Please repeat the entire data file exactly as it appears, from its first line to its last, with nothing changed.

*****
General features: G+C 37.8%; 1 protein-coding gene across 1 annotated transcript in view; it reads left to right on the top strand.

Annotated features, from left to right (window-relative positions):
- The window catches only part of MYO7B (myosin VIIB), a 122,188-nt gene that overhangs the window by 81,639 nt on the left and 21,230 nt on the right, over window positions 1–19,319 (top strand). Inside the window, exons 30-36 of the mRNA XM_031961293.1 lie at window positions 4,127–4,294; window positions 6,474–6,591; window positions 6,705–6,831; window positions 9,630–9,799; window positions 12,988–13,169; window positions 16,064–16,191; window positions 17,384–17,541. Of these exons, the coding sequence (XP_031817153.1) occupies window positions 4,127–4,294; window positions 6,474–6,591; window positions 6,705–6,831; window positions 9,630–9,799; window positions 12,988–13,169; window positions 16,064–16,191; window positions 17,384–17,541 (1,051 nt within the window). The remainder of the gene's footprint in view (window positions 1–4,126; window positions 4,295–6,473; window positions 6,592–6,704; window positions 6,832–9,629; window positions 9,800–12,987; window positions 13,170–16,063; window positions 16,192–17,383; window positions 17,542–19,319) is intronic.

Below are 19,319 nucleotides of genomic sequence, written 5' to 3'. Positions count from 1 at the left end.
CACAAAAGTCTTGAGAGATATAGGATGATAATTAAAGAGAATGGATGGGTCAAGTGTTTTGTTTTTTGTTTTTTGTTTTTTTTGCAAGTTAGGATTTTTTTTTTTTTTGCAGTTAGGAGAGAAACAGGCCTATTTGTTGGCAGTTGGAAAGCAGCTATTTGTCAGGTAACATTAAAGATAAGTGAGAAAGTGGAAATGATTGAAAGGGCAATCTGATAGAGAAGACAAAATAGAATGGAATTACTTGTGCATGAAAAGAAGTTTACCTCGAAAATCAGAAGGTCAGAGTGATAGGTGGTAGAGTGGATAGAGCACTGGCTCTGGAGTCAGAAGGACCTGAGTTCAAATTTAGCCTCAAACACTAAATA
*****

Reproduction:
General features: G+C 37.8%; 1 protein-coding gene across 1 annotated transcript in view; it reads left to right on the top strand.

Annotated features, from left to right (window-relative positions):
- The window catches only part of MYO7B (myosin VIIB), a 122,188-nt gene that overhangs the window by 81,639 nt on the left and 21,230 nt on the right, over window positions 1–19,319 (top strand). Inside the window, exons 30-36 of the mRNA XM_031961293.1 lie at window positions 4,127–4,294; window positions 6,474–6,591; window positions 6,705–6,831; window positions 9,630–9,799; window positions 12,988–13,169; window positions 16,064–16,191; window positions 17,384–17,541. Of these exons, the coding sequence (XP_031817153.1) occupies window positions 4,127–4,294; window positions 6,474–6,591; window positions 6,705–6,831; window positions 9,630–9,799; window positions 12,988–13,169; window positions 16,064–16,191; window positions 17,384–17,541 (1,051 nt within the window). The remainder of the gene's footprint in view (window positions 1–4,126; window positions 4,295–6,473; window positions 6,592–6,704; window positions 6,832–9,629; window positions 9,800–12,987; window positions 13,170–16,063; window positions 16,192–17,383; window positions 17,542–19,319) is intronic.

Below are 19,319 nucleotides of genomic sequence, written 5' to 3'. Positions count from 1 at the left end.
CACAAAAGTCTTGAGAGATATAGGATGATAATTAAAGAGAATGGATGGGTCAAGTGTTTTGTTTTTTGTTTTTTGTTTTTTTTGCAAGTTAGGATTTTTTTTTTTTTTGCAGTTAGGAGAGAAACAGGCCTATTTGTTGGCAGTTGGAAAGCAGCTATTTGTCAGGTAACATTAAAGATAAGTGAGAAAGTGGAAATGATTGAAAGGGCAATCTGATAGAGAAGACAAAATAGAATGGAATTACTTGTGCATGAAAAGAAGTTTACCTCGAAAATCAGAAGGTCAGAGTGATAGGTGGTAGAGTGGATAGAGCACTGGCTCTGGAGTCAGAAGGACCTGAGTTCAAATTTAGCCTCAAACACTAAATA